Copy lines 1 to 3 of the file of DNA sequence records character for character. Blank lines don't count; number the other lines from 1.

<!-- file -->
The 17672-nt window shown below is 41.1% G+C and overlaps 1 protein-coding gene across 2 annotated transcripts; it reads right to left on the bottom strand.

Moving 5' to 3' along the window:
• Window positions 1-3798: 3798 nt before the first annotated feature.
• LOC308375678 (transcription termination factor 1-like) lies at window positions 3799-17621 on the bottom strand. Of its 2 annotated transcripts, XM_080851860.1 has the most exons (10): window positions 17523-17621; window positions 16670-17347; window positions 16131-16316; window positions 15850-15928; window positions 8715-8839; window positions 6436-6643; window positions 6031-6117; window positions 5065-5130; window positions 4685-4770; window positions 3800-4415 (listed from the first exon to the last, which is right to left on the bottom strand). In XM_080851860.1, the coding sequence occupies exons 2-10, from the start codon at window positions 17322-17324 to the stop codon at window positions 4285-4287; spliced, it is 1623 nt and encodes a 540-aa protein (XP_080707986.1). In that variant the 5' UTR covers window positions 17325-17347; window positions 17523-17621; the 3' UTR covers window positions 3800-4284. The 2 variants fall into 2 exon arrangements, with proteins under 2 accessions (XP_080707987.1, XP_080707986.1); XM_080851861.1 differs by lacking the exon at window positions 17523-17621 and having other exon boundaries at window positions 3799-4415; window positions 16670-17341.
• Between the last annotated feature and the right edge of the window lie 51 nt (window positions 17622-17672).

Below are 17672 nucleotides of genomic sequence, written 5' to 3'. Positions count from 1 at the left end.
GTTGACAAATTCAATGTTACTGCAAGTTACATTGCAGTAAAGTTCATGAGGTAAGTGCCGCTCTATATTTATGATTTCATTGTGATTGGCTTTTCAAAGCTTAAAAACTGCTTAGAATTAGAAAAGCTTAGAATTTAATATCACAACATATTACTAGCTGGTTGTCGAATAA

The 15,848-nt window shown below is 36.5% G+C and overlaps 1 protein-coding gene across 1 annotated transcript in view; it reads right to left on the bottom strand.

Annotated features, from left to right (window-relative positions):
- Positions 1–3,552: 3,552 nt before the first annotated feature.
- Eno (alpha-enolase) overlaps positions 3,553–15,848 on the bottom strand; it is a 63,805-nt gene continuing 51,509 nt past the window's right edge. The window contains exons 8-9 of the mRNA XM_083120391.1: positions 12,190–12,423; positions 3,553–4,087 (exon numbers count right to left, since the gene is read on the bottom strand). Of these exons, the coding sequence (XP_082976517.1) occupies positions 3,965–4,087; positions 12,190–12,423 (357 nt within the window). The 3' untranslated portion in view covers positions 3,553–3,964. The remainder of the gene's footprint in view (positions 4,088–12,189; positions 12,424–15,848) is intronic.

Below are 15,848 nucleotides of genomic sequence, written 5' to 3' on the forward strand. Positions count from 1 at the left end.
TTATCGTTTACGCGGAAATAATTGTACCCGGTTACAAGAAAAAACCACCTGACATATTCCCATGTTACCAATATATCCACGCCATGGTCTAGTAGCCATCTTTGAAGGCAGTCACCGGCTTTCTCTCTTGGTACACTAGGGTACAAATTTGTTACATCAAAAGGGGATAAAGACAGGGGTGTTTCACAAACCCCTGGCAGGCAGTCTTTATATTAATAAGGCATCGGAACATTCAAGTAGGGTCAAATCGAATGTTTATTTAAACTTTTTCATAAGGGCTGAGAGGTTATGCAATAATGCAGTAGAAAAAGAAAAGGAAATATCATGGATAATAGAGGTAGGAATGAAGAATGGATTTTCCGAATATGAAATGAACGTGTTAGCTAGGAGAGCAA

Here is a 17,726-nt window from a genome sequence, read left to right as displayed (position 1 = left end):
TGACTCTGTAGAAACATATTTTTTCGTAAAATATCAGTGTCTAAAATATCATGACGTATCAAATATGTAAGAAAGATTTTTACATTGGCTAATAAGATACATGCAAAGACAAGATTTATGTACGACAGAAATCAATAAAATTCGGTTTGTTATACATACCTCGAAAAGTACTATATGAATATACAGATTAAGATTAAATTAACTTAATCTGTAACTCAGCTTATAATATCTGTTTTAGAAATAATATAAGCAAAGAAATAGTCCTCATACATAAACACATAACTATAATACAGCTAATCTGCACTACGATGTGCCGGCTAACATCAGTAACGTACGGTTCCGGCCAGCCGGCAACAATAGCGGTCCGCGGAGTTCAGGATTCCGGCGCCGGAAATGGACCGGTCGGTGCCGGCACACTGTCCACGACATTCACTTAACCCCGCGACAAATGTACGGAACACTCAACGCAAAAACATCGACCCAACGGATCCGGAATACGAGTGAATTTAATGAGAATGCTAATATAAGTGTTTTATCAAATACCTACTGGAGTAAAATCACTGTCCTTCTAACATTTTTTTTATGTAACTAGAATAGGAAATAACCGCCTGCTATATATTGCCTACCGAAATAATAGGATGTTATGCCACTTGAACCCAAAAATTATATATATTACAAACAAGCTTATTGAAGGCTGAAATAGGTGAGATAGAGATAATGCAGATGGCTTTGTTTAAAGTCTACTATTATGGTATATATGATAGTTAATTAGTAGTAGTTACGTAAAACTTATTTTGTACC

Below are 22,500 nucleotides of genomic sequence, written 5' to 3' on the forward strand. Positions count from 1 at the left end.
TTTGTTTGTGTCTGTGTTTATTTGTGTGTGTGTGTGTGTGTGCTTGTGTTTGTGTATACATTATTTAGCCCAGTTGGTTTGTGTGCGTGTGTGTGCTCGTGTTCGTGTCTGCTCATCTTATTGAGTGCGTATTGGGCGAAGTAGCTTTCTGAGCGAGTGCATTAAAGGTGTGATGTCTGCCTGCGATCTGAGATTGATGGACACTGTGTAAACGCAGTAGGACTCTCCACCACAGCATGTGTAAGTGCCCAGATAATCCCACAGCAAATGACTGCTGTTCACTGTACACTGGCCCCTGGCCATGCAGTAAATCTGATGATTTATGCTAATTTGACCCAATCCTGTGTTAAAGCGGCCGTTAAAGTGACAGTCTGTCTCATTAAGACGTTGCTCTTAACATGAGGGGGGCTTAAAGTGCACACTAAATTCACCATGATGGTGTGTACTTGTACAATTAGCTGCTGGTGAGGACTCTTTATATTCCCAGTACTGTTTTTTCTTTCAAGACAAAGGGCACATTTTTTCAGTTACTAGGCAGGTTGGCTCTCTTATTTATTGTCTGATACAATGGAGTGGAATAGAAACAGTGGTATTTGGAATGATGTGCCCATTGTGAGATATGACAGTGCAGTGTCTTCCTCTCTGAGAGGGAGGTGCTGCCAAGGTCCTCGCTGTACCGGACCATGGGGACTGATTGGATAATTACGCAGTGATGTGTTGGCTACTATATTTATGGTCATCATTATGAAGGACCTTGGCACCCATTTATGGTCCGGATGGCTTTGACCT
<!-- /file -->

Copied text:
The 17672-nt window shown below is 41.1% G+C and overlaps 1 protein-coding gene across 2 annotated transcripts; it reads right to left on the bottom strand.

Moving 5' to 3' along the window:
• Window positions 1-3798: 3798 nt before the first annotated feature.